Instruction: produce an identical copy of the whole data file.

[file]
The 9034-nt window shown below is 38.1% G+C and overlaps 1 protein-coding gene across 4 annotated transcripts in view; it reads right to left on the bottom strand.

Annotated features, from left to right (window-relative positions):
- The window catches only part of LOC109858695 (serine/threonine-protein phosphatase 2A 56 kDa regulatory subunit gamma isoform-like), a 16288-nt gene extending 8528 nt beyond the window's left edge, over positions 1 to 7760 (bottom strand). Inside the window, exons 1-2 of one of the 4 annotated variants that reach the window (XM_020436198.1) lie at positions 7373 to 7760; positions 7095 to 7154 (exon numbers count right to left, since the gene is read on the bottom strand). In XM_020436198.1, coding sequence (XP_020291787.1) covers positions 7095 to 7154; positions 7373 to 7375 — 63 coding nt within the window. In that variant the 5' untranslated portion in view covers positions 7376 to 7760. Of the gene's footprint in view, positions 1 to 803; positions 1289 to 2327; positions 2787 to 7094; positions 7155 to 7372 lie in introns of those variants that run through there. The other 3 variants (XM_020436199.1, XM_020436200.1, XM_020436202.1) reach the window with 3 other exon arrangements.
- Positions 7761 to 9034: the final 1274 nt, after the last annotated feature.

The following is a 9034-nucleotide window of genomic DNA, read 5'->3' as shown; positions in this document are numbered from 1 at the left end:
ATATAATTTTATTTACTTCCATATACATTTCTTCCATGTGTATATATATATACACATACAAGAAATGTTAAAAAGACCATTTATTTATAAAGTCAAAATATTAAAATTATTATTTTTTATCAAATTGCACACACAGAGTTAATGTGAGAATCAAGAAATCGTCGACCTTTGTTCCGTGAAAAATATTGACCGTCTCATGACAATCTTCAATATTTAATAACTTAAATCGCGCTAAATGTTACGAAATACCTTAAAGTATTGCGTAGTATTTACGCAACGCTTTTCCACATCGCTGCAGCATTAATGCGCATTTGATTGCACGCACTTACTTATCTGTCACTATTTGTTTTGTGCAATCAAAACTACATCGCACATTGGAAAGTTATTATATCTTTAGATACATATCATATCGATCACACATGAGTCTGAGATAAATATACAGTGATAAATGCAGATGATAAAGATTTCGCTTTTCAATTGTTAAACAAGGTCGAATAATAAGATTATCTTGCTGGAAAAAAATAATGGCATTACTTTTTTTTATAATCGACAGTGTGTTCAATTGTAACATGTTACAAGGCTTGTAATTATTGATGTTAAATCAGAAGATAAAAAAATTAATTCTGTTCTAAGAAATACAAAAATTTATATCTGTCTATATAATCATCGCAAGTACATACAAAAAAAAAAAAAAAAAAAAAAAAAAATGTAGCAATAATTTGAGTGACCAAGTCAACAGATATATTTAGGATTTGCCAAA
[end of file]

The 9034-nt window shown below is 38.1% G+C and overlaps 1 protein-coding gene across 4 annotated transcripts in view; it reads right to left on the bottom strand.

Annotated features, from left to right (window-relative positions):
- The window catches only part of LOC109858695 (serine/threonine-protein phosphatase 2A 56 kDa regulatory subunit gamma isoform-like), a 16288-nt gene extending 8528 nt beyond the window's left edge, over positions 1 to 7760 (bottom strand). Inside the window, exons 1-2 of one of the 4 annotated variants that reach the window (XM_020436198.1) lie at positions 7373 to 7760; positions 7095 to 7154 (exon numbers count right to left, since the gene is read on the bottom strand). In XM_020436198.1, coding sequence (XP_020291787.1) covers positions 7095 to 7154; positions 7373 to 7375 — 63 coding nt within the window. In that variant the 5' untranslated portion in view covers positions 7376 to 7760. Of the gene's footprint in view, positions 1 to 803; positions 1289 to 2327; positions 2787 to 7094; positions 7155 to 7372 lie in introns of those variants that run through there. The other 3 variants (XM_020436199.1, XM_020436200.1, XM_020436202.1) reach the window with 3 other exon arrangements.
- Positions 7761 to 9034: the final 1274 nt, after the last annotated feature.

The following is a 9034-nucleotide window of genomic DNA, read 5'->3' as shown; positions in this document are numbered from 1 at the left end:
ATATAATTTTATTTACTTCCATATACATTTCTTCCATGTGTATATATATATACACATACAAGAAATGTTAAAAAGACCATTTATTTATAAAGTCAAAATATTAAAATTATTATTTTTTATCAAATTGCACACACAGAGTTAATGTGAGAATCAAGAAATCGTCGACCTTTGTTCCGTGAAAAATATTGACCGTCTCATGACAATCTTCAATATTTAATAACTTAAATCGCGCTAAATGTTACGAAATACCTTAAAGTATTGCGTAGTATTTACGCAACGCTTTTCCACATCGCTGCAGCATTAATGCGCATTTGATTGCACGCACTTACTTATCTGTCACTATTTGTTTTGTGCAATCAAAACTACATCGCACATTGGAAAGTTATTATATCTTTAGATACATATCATATCGATCACACATGAGTCTGAGATAAATATACAGTGATAAATGCAGATGATAAAGATTTCGCTTTTCAATTGTTAAACAAGGTCGAATAATAAGATTATCTTGCTGGAAAAAAATAATGGCATTACTTTTTTTTATAATCGACAGTGTGTTCAATTGTAACATGTTACAAGGCTTGTAATTATTGATGTTAAATCAGAAGATAAAAAAATTAATTCTGTTCTAAGAAATACAAAAATTTATATCTGTCTATATAATCATCGCAAGTACATACAAAAAAAAAAAAAAAAAAAAAAAAAAATGTAGCAATAATTTGAGTGACCAAGTCAACAGATATATTTAGGATTTGCCAAA